The Dow Jones Industrial Average (DJIA) suffered a startling opening bell sell-off on Thursday, diving as 450 points after initial jobless claims once again came in worse than expected.
While the stock market did rally back with a stunning late morning surge, the initial push lower raises an uncomfortable question for Dow Jones bulls. Is the stock market’s immunity to ugly economic data beginning to wear off?
The Dow swung wildly during the Thursday morning session, starting the day in free-fall before mounting an equally steep recovery.
By 11:08 am ET, the Dow had erased nearly all of its losses. The index last traded at 23,229.56 for a decline of just 18.41 points or 0.08%.
The S&P 500 and Nasdaq reported losses of 0.4% and 0.6%, respectively. All three stock market benchmarks remain on track to record steep weekly losses.
Thursday’s volatility followed the release of another batch of ugly jobless claims data, which revealed that 2.981 million people had filed for unemployment insurance last week.
That figure was an improvement on the previous week’s ~3.2 million claims, but it still exceeded economist estimates. Worse still, it brought the total number of claims since the coronavirus pandemic struck the U.S. to a stomach-churning 36.5 million.
The stock market has been relatively unfazed by the labor market implosion for a simple reason. It was entirely predictable.
But with jobless claim numbers exceeding economist estimates week after week, the sheer volume of the damage may be weighing on risk appetite.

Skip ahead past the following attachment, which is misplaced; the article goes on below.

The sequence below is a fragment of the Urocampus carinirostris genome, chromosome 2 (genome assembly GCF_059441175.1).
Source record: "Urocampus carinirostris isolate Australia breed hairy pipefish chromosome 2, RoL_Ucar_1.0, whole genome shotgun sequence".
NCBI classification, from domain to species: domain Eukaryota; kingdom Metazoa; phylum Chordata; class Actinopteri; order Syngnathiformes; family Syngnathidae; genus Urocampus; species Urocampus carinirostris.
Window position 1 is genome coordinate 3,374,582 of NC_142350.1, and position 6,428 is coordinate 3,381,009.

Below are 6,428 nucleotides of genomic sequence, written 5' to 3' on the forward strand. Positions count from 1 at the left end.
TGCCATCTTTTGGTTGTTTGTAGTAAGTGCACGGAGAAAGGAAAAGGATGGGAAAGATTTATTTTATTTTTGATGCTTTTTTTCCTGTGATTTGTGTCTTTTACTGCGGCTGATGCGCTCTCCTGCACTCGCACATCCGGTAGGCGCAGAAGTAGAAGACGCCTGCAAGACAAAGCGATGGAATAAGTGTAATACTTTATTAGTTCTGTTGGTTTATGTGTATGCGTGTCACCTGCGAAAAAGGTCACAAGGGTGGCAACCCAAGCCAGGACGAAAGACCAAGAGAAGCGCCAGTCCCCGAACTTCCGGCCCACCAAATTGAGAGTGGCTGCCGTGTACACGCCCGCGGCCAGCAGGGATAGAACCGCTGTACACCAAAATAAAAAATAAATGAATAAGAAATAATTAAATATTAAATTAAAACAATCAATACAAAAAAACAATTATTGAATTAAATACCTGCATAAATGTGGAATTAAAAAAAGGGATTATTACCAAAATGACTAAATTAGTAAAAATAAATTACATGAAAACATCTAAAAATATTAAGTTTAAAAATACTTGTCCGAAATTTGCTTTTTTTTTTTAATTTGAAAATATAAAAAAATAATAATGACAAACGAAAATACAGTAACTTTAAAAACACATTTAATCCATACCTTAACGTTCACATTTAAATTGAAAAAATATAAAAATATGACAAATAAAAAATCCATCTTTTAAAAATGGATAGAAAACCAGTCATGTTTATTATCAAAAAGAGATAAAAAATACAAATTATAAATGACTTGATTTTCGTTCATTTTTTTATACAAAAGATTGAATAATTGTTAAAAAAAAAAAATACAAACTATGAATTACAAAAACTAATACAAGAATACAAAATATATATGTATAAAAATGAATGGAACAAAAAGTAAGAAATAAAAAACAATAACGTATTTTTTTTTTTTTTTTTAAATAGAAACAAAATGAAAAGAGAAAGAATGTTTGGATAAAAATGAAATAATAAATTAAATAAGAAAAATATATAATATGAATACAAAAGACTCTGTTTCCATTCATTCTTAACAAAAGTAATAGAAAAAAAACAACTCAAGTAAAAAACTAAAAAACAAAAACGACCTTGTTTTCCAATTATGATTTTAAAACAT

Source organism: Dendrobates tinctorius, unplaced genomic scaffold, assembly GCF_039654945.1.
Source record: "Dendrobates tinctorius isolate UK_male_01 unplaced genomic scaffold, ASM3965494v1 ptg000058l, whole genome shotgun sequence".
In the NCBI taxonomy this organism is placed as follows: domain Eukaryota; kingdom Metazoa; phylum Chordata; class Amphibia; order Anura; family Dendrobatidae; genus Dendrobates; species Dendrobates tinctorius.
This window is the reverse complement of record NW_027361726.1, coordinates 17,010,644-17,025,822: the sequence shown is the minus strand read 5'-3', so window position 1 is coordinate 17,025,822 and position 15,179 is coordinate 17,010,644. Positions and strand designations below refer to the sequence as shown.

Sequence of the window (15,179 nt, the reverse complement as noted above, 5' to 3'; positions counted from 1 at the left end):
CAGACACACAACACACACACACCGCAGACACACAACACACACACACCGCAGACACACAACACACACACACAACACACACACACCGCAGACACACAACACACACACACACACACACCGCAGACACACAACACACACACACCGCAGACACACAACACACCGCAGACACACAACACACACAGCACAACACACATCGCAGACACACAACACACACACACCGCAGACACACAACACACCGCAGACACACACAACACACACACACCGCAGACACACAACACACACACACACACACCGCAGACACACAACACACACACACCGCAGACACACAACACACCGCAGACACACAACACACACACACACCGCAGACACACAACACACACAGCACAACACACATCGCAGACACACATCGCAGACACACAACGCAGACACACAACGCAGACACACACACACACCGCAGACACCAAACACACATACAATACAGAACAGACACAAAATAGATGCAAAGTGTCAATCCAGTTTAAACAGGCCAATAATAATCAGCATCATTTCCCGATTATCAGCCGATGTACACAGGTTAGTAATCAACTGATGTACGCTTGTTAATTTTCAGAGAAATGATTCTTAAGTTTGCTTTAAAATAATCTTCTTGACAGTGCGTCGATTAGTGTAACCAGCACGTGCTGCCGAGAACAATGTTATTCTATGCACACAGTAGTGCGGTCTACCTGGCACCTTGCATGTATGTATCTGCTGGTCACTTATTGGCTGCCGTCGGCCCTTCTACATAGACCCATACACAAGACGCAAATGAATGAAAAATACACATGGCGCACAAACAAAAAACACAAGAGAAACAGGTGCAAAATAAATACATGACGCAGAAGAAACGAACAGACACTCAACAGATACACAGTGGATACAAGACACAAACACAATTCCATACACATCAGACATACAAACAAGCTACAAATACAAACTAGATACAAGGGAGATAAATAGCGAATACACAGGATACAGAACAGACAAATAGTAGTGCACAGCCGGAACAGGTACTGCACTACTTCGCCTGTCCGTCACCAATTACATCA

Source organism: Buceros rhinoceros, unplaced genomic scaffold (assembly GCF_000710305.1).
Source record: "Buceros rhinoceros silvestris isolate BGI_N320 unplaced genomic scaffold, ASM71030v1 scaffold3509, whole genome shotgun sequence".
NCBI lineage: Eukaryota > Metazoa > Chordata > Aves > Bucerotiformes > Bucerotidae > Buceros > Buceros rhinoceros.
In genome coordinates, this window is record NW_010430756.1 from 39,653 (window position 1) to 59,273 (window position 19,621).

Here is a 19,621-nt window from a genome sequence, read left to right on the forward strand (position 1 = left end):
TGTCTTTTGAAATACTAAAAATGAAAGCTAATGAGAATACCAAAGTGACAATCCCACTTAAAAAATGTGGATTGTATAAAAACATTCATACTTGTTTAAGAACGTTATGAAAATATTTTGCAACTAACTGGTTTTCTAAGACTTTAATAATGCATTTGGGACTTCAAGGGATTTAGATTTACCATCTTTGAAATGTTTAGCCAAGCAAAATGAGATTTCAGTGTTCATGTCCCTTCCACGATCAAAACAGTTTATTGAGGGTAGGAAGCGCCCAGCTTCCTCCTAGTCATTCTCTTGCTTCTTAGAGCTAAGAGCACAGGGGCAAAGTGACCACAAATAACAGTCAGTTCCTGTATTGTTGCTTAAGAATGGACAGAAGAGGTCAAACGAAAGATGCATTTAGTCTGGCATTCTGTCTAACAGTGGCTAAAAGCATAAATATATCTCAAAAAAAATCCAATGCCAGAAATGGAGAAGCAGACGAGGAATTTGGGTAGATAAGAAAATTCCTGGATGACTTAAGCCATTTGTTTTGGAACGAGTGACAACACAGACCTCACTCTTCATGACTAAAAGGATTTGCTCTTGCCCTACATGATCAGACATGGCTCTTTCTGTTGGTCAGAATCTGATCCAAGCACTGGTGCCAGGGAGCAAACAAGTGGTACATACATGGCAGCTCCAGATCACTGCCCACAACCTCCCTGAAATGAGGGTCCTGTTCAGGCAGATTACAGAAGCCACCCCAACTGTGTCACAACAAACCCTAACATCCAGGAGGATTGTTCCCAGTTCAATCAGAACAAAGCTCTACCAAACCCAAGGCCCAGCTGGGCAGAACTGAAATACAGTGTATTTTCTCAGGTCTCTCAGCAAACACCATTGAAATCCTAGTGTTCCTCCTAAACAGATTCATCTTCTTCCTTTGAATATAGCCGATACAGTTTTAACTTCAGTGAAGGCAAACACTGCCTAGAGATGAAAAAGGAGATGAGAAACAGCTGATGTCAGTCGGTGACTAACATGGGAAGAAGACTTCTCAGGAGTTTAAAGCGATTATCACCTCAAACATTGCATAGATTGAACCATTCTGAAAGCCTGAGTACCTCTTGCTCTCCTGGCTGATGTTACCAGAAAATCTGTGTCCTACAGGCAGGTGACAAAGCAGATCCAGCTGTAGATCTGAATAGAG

As Chris Zaccarelli, chief investment officer for Independent Advisor Alliance, explained in a comment shared with CCN.com.
The stock market has given the bad economic data a pass ever since the Federal Reserve and Federal government stepped in with massive amounts of stimulus in March, but the tide seems to be turning and markets could take another leg lower as the headline numbers continue to jolt investors.
Analysts say it’s a positive sign that new claims are slowing – and have been trending lower for six straight weeks – but it’s not easy to maintain an optimistic outlook when the “good news” is that “only” 3 million people filed unemployment claims last week.
And it’s even harder to be bullish when you consider that nearly as many Americans have been laid off during the last two months as during the entirety of the 18-month-long Great Recession.
The Dow may have surged off its lows on Thursday, but the index’s overall mid-May downturn could reflect a shift in investor optimism about the economic recovery.
The stock market is not the economy, but mom-and-pop investors don’t always realize that. And the data show that most Americans haven’t been heeding warnings that the U.S. economy could take years to recover back to pre-pandemic levels.
JPMorgan’s “recovery risk” model estimates that there’s just a 20% chance that the economy enters a new expansion within the next three months. But the S&P 500 has priced in an 83% probability that the economy will achieve that feat.
This stunning divergence was reflected in the Fed’s latest consumer expectations survey, which found that Americans were more significantly bullish on the stock market in April than they had ever been since the bank introduced the survey seven years ago.
It will be telling to see whether those levels hold when the May results arrive.